Fast Food Robotics – An Update

Back in June, I wrote a post suggesting that fast food automation could potentially have a dramatic impact on low-wage jobs:

Millions of people hold low-wage, often part-time jobs in the fast food industry. Historically, low wages, few benefits and a high turnover rate have helped to make fast food openings relatively abundant. These jobs, together with other low-skill positions in retail, provide a kind of safety net for workers with few other options.

In the current economic environment, these jobs are, of course, much harder to get. McDonald’s recent high-profile initiative to hire 50,000 new workers resulted in over a million applications — numbers that give McDonald’s a lower acceptance rate than Harvard.

What about the future? Most forecasts assume that the fast food industry will continue to be a significant job creator. The Bureau of Labor Statistics ranks food preparation as one of the top four fastest-growing occupations, and that trend is expected to continue at least through 2018. Is it possible that these projections miss the impact of technology? Could these jobs begin to disappear?

Increased automation in fast food and beverage providers is likely to someday offer increased convenience, speed, and ordering accuracy. Robotic food preparation could also be viewed as more hygienic as fewer workers come into contact with food. And of course, price will ultimately be the determining factor … If jobs in the fast food industry start to disappear, or even if the rate of job growth slows significantly, the implications for the workers that depend on these jobs of last resort will be dire. There may be few other alternatives for workers at that skill level, especially since other low-wage retail jobs may be similarly threatened.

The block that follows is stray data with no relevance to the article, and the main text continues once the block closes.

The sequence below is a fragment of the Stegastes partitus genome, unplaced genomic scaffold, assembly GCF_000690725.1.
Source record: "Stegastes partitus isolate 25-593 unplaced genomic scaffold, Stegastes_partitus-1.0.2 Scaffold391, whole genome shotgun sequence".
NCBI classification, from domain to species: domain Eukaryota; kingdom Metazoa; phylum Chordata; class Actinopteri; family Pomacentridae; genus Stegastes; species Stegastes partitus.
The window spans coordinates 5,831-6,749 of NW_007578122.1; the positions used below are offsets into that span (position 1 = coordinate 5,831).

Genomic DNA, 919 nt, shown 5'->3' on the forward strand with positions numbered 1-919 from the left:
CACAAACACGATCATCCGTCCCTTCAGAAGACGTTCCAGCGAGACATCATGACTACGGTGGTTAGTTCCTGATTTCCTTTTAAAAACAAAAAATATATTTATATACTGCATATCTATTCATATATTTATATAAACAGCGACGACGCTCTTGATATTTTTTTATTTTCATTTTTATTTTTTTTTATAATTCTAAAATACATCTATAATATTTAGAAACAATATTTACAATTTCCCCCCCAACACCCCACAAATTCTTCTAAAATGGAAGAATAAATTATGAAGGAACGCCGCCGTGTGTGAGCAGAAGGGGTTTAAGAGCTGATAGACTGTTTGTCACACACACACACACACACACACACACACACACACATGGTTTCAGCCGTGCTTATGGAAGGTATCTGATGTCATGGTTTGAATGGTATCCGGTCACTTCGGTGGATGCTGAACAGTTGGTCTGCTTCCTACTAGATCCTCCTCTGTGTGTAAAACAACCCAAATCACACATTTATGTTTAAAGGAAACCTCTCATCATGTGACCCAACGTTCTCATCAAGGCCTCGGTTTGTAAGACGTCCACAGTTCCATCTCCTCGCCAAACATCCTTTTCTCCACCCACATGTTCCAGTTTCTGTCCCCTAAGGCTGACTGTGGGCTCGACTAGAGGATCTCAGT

(The full post is here)

Momentum Machines is a new San Francisco-based start-up that is planning to automate the burger production process. The company’s website claims its robot will save the average restaurant $135K/year in wages and overhead and that the machine will pay for itself in one year.

One news story notes that the company

 … has developed a robot designed to take the place of humans in burger restaurants. Its creators believe their patty-flipping Alpha robot could save the fast-food industry in the United States about US$9 billion (Dh33.05bn) a year. Designed to entirely replace two to three full-time kitchen staff, it can grill a beef patty, layer it with lettuce, tomatoes, pickles and onions, put it in a bun, and wrap it up to go – no less than 360 times an hour. Momentum believes kitchen robots are not only more cost-effective than human staff, they are also more hygienic.

Momentum Machines is a tiny company that has just emerged from start-up incubator Lemos Labs.  However, I think it is very likely that we’ll see soon see a lot more interest in this area from both start-ups and larger companies. If one of the major fast food chains gains a competitive advantage with technology like this, the entire industry will have to follow suit — and it could happen quite rapidly.


Here’s another good article at Xconomy   (thanks to commentor “wjtgpf”). Includes a great quote from a company co-founder:

“Our device isn’t meant to make employees more efficient,” said co-founder Alexandros Vardakostas. “It’s meant to completely obviate them.”

Alexandros might want to take some lessons in how to spin things from Jeff Burnstein of the Robotic Industries Association


25 thoughts on “Fast Food Robotics – An Update

    This whole post from xconomy about Lemnos Labs is worth a read. Here is an excerpt…
    “At Lemnos Labs, the rapid-iteration, rapid-growth, conquer-the-world mindset typical of Silicon Valley software startups is meeting the world of hardware. You might not think that the startup accelerator model that’s been so successful for Web and mobile startups like Airbnb, Dropbox, or Heroku is applicable to the world of actual machines, which are, after all, a little harder to revise than products made from pure code. But you’d be wrong. After a 14-week course of business training and product development, the four inaugural Lemnos Labs startups shared pitches worthy of any startup at Y Combinator, TechStars, or 500 Startups.”

  2. Here’s one of the McDonald’s touch-screens in action:

    Not only is the order speed on par with ordering from a human cashier, it’s immensely cheaper.

    An American minimum wage worker costs McDonald’s $15 dollars an hour, $30K a year, or $120 a day.

    Whereas a kiosk like this costs less than $2 a day in electrical costs.

    After a machine like this pays for itself its annual operational cost is then about 2% to 3% of what a human worker costs, ie, an accounting rounding error.